I was tempted to call this post ‘I Love 2016’, partly to troll the people who hated it and partly to reference a long running TV series of the late 90s and early 00s which looked back nostalgically at the music, fads and fashions of the Seventies, 80s and 90s. It was glib, shallow and lots of fun and basically took you back to childhood / adolescence/youth if you were then roughly around the age of 30. Basically if you were me.
The series was shown on Saturday nights on BBC2. I worked on a series on Channel Four, called ‘Top Ten’, which was a similar nostalgic mix of music and archive. We were in direct competition with the BBC Series. The Top Tens started off looking at musical genres – Glam Rock, Heavy Metal, Punk, Boy Bands – and probably worked best in this area. We also made some quite fun programmes about TV shows, but my favourite programme of all was one I worked on called Top Ten 1990. I am always happiest when I feel 19 and I was 19 for much of 1990. Making this programme was heaven. Thank you to my bosses at North One TV for allowing me to work on this show – I shouldn’t really admit this but I would have probably paid you to take a trip back in time to one of the favourite years of my life.
The Top Ten was a massive deal in 1990 and reflected the massive musical explosions that were taking place – specifically Acid House/rave culture and its Northern variant ‘Madchester’. Obviously the acts that did really well were the slightly odd ones – Betty Boo, Vanilla Ice, MC Hammer and Adamski – but the overall impression was that a new era was dawning. I remember 1990 being an incredibly optimistic time, the late great George Michael sang about Freedom and finally Thatcher was gone, driven away by the popular uprising that was the Poll Tax riots (I was there but went home before the scary stuff started like the good petit bourgeois that I am). Obviously I am viewing 1990 through rose tinted spectacles – I had a pair of pink tinted John Lennon style sunglasses which I felt were the height of fashion – but the contrast between the prevalent mood of 1990 and 2016 could not be more marked.
I had a quick google before writing this post to try and find out the Top Ten songs of 2016 and struggled. There was a list of Top Ten vinyl albums – vinyl has made a weird comeback this year – which was dominated by the deceased: Bowie and Amy Winehouse.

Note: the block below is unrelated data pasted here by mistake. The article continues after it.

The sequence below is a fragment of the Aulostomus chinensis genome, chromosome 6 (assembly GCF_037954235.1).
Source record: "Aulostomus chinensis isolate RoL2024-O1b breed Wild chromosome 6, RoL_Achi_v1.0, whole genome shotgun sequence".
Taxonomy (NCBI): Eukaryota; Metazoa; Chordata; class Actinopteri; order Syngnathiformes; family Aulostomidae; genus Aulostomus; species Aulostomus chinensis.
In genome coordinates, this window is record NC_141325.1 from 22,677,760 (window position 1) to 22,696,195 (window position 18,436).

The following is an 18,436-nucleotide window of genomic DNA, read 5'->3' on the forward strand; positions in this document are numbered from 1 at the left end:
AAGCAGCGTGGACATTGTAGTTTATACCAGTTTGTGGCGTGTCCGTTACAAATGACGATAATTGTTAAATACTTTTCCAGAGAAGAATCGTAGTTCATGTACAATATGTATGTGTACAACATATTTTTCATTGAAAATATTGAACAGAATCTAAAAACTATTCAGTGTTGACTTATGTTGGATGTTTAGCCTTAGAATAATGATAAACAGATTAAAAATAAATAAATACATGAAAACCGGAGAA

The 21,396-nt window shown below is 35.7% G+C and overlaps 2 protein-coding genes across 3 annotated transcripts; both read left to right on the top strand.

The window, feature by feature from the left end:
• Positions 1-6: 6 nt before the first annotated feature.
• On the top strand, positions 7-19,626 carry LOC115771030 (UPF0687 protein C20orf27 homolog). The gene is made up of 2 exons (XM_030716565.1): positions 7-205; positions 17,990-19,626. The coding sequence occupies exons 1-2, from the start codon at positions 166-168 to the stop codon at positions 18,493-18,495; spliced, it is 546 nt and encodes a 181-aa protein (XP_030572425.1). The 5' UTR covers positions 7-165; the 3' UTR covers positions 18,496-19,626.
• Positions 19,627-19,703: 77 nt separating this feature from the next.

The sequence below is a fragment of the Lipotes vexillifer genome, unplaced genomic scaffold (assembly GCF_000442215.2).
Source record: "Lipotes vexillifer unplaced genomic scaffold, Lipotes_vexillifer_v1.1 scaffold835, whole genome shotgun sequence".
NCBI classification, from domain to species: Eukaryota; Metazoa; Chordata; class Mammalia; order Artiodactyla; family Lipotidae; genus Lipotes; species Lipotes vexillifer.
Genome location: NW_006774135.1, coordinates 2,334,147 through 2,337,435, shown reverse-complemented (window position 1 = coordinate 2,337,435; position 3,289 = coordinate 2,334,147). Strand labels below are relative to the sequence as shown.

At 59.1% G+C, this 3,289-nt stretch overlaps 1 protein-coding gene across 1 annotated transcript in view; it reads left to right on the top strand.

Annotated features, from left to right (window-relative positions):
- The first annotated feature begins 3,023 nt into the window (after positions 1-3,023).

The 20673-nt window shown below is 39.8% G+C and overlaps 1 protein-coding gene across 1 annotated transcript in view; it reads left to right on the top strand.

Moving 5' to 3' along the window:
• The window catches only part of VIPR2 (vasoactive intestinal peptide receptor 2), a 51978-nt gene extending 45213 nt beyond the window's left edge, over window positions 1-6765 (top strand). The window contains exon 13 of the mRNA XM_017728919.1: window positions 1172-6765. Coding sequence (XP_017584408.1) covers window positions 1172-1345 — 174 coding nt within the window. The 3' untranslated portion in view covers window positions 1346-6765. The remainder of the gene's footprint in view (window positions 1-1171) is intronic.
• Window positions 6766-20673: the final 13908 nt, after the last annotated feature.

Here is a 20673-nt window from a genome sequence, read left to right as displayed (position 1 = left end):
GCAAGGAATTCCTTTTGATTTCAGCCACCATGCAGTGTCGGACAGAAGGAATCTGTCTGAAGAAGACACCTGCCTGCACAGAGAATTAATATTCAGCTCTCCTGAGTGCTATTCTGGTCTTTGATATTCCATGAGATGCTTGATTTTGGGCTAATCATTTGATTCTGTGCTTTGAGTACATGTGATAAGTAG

Then there was this:
I recognised a few familiar names – Coldplay, Adele and Tinie Tempah. But a lot of the songs look like very specific club tracks. I download music all the time – Apple Music stops me from throwing myself off the top deck of the bus on cold winter mornings. Does this list include me? Or all the people who buy second hand CDs off ebay? Or my students and their love of illegal downloads /Grime and Jamaican Bashment records. I find it very hard to believe that it does. The reality is that we have no real idea what people listen to any more – a kind of post truth pop chart. I think there is a lesson in there. Our popular culture no longer has the clear lines it had when I was a young woman; this is neither good nor bad, just a fact. The realities people in middle age grew up with no longer exist. It frightens us and that makes us feel angry and resentful. Or we can take a step back and realise that we have to look for new ways of doing things.
I genuinely loved 2016. It is up there with 1990 as a year I will never forget. It was a year I worked out what mattered to me in life, on many levels. It was a year of endings, specifically the end of the illusion that nothing has really changed and we can just pootle along as we have done for the past 30 odd years. If we carry on putting profits before people then we will face political shocks – Brexit, Trump etc – that will upset the status quo. Being Liberal and making ‘progressive’ noises about gays /feminism is not enough; poilitics has to be about economics again.
I could rant on and on and on about this forever – anyone who knows me or has the misfortune to chance upon my outpourings will know that I do like the sound of my own voice. Rather too much. I doubt that will change next year either. Time to sit back and enjoy the ride….